- Free Flow of Oxygen:- The free flow of oxygen in the compost pit is essential for the decomposition of green and brown organic materials. You need to periodically turn the materials in the pit and also put aerobic materials like wood chips into the pit for free flow of oxygen. However, too much oxygen can dry the pit which is a potential danger. Therefore, you should be wise enough while choosing the size of the items required for making compost.
Different Types of Composts
There are primarily 3 types of compost namely the onsite compost, vermicompost, and aerobic compost. In addition, aerobic compost is further classified into 3 different types. They are the turned or aerated windrow compost, aerated static pile compost, and in-vessel compost. Know about these 5 different types of composting below.
Onsite Compost or Backyard Compost
Usually, people practice backyard or onsite compost on an individual household basis for the use of backyard or other use. In an onsite compost, you convert your food scraps and yard trimmings into compost. Since this is small-scale composting, one should not use large quantities of food waste and animal products in the compost. The use of animal products and food waste in large quantities may create odor. This may lead to the attraction of insects and animals.
Seasonal climate change usually does not affect the backyard compost as it is done on a small-scale level. You can further manage to take care of the onsite compost easily and conveniently in the rainy season. So, onsite composting is considered one of the most popular composting of waste methods everywhere.
How to Make Onsite Compost?
Making onsite or backyard compost is easy and depends upon your creativity. You just need to collect your domestic wastes, grass clippings, dry leaves, shredded newspapers, etc. Then deposit them in the place where you intend to do the composting. The home wastes can be kitchen scraps like vegetable and fruit trimmings, eggshells, etc. You should not use certain kitchen wastes for backyard composting. They are as meat trimmings or fat, grease, meat or fish bones, milk products, etc. You can add manure like the horse, cow, chicken, etc. as they have high nitrogen properties. But you should never use dog or cat feces for composting. Nevertheless, you must take care of a few things in onsite composting as mentioned below:
- Make your onsite compost in a secluded area preferably nearer to the garden.
- The place should have good drainage or be a bit sloppy so that the rainwater does not get stagnant.
- A bit of shade should be a plus point to prevent the pile from getting dry faster.
Vermicompost is a systemic, scientific, and advanced method for composting using earthworms. Vermiculture is also popularly known as “warm farming”. Earthworms live in the soil and feed themselves with organic waste materials. They produce excreta which are called “vermicasts”. The vermicasts have rich nitrogen properties and minerals like calcium, magnesium, phosphorus, and potassium. These are essential minerals for plant health for which vermicomposting is considered the best composting method.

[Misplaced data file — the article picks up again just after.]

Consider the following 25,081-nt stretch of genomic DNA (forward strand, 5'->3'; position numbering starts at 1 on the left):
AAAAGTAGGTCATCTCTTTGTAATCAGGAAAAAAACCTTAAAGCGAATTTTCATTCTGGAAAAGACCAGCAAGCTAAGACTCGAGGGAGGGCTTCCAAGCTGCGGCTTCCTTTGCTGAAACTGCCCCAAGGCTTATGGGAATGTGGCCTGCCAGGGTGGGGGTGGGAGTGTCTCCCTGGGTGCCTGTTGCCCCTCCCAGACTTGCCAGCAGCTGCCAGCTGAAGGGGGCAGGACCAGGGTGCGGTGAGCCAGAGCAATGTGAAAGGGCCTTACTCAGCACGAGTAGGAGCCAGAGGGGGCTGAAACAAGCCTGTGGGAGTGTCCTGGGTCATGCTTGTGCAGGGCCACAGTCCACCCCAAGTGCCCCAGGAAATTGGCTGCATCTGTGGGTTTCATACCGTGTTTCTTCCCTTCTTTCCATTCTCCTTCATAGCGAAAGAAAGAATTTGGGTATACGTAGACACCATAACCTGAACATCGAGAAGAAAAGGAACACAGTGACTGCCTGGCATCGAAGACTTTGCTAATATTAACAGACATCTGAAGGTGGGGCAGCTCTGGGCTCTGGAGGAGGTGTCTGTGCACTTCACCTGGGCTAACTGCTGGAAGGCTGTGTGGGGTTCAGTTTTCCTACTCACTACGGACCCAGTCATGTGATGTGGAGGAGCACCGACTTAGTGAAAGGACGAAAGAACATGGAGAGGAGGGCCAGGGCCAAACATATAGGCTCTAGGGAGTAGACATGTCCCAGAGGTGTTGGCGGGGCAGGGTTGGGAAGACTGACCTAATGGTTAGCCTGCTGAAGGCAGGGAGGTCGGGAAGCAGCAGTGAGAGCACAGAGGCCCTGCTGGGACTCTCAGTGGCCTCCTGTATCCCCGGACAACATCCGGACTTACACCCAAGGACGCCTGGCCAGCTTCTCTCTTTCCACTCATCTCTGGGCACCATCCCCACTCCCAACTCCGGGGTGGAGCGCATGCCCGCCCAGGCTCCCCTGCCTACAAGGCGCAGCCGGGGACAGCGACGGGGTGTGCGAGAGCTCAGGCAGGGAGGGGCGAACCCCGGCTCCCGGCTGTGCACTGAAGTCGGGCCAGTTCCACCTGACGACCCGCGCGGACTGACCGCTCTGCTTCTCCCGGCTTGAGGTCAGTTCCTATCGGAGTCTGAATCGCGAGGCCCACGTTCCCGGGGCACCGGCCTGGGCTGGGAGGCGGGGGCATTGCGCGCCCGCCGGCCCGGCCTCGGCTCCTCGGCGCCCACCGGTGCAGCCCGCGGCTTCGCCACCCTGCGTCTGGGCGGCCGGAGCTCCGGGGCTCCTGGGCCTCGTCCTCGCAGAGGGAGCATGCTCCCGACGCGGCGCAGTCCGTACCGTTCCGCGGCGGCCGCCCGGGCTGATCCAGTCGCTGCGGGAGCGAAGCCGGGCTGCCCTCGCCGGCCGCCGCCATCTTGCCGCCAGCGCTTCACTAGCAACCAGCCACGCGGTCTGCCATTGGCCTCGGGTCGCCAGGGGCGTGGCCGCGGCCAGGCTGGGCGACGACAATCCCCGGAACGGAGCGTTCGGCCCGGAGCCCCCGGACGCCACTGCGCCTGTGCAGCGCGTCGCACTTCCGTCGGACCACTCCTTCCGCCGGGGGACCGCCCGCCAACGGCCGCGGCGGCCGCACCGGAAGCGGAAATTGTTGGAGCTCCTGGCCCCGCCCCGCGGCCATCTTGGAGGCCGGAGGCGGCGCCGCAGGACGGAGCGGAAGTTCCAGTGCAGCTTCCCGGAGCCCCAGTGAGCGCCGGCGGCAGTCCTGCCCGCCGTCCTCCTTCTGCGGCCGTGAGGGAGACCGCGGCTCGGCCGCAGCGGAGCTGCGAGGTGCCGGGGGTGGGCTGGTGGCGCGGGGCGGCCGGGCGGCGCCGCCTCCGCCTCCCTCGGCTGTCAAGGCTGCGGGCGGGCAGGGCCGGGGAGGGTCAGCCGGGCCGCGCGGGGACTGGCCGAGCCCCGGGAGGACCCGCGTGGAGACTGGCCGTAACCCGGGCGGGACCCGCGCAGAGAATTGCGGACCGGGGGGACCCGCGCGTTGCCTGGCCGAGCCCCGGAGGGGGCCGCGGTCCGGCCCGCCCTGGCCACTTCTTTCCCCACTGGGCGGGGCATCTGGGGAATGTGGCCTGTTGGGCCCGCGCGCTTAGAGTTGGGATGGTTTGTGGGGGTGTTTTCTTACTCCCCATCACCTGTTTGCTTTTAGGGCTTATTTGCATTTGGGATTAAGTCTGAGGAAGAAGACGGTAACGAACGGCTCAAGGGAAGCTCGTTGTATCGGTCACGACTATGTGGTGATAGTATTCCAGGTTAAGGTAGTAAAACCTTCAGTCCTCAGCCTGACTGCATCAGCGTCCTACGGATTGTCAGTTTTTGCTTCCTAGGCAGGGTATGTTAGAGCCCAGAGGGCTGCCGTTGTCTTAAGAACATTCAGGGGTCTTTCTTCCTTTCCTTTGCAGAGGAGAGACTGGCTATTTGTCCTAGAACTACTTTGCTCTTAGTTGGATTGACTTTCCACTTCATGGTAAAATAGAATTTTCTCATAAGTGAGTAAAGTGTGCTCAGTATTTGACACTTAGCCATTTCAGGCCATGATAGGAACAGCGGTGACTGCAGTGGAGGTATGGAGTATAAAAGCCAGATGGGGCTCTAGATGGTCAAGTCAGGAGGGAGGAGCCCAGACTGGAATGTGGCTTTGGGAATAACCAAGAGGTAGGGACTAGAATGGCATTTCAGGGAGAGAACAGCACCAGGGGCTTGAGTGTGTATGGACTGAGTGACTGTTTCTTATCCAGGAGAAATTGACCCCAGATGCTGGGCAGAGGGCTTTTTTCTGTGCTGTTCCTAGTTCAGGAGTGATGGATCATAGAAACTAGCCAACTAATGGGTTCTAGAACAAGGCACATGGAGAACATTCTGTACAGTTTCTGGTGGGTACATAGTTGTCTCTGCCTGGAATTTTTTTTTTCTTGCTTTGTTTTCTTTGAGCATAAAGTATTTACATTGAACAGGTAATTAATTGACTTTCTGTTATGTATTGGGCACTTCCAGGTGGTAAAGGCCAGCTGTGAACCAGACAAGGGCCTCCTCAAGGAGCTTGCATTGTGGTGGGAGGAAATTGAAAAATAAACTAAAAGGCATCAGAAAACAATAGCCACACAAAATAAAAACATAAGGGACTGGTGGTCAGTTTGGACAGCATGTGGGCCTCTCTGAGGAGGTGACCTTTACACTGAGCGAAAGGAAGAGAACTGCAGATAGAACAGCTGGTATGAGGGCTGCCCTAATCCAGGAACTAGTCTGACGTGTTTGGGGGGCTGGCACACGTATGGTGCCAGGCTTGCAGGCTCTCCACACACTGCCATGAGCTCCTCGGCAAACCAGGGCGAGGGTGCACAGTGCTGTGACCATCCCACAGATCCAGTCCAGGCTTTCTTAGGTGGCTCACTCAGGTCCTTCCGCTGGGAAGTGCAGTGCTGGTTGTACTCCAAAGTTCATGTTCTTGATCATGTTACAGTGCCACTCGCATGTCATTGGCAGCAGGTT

How to Make Vermicompost?
You can make vermicompost following two popular methods, (1) bed method, and (2) pit method. In the bed method, you can just prepare the organic matter on a soil bed. The pit method is done in a cemented pit or tank. The pit method requires more attention to prevent waterlogging. The pit method also leads to poor airflow or poor aeration.
To start with vermicompost, collect composting materials like dry leaves, paddy straw, and weed biomass. You can also add cow dung, kitchen wastes, and green and brown organic materials in vermicompost. It is up to you to decide whether you will go for a pit method or a bed method. You can further use a large plastic bin instead of a cemented pit or tank in the pit method.
Now, cut the biomass into small pieces after drying them adequately. Place soil at the bottom of the compost pit or bed. Now, place the green and brown organic materials, kitchen waste, cow dung, etc. Prepare a slurry using cow dung and sprinkle it over the organic wastes for quick decomposition. Then release the earthworms on the bed or pit under the organic materials and cover them with straws and wastes. Sprinkle water regularly to maintain moisture and protect the bed or pit from ants, lizards, etc. You should also protect the pit or bed from rain and direct sunshine. Within 25 to 30 days, you should get the result of getting the vermicompost.
Turned or Aerated Windrow (Aerobic) Compost
The turned or aerated composting is a type of aerobic composting that is also popularly known as “windrows”. People call it windrows due to the rows of long piles called windrows. This method of composting is done on a large scale at the community level. Besides this, restaurants and cafeterias also do this for commercial purposes. People either manually or by using machines aerate the entire piles in the windrows. Tractors with machines for turning the piles usually do the job and machines can also load the compost to trucks. The windrow method of composting takes about 3 to 9 weeks to produce compost at a large scale.
How to Make Aerated Windrow Compost?
Most people do windrow aerobic compost for commercial purposes on a large scale. So, there are many concerns to make the compost. One has to get legal permission and take utmost caution to make turned or aerated aerobic compost. The requirements for this method are many. You may need advanced mechanical equipment for the purpose. You also need large patches of land that are located at a safer distance from the localities. Besides, large-scale maintenance, labour supply, expertise in operating various experiments, etc. are essential for windrow compost. The method also involves risks like contamination of groundwater and surface water, addressing odor at a large scale, etc. But the aerated turned windrows compost produces a remarkably extensive quantity of high-quality compost and is a successful venture.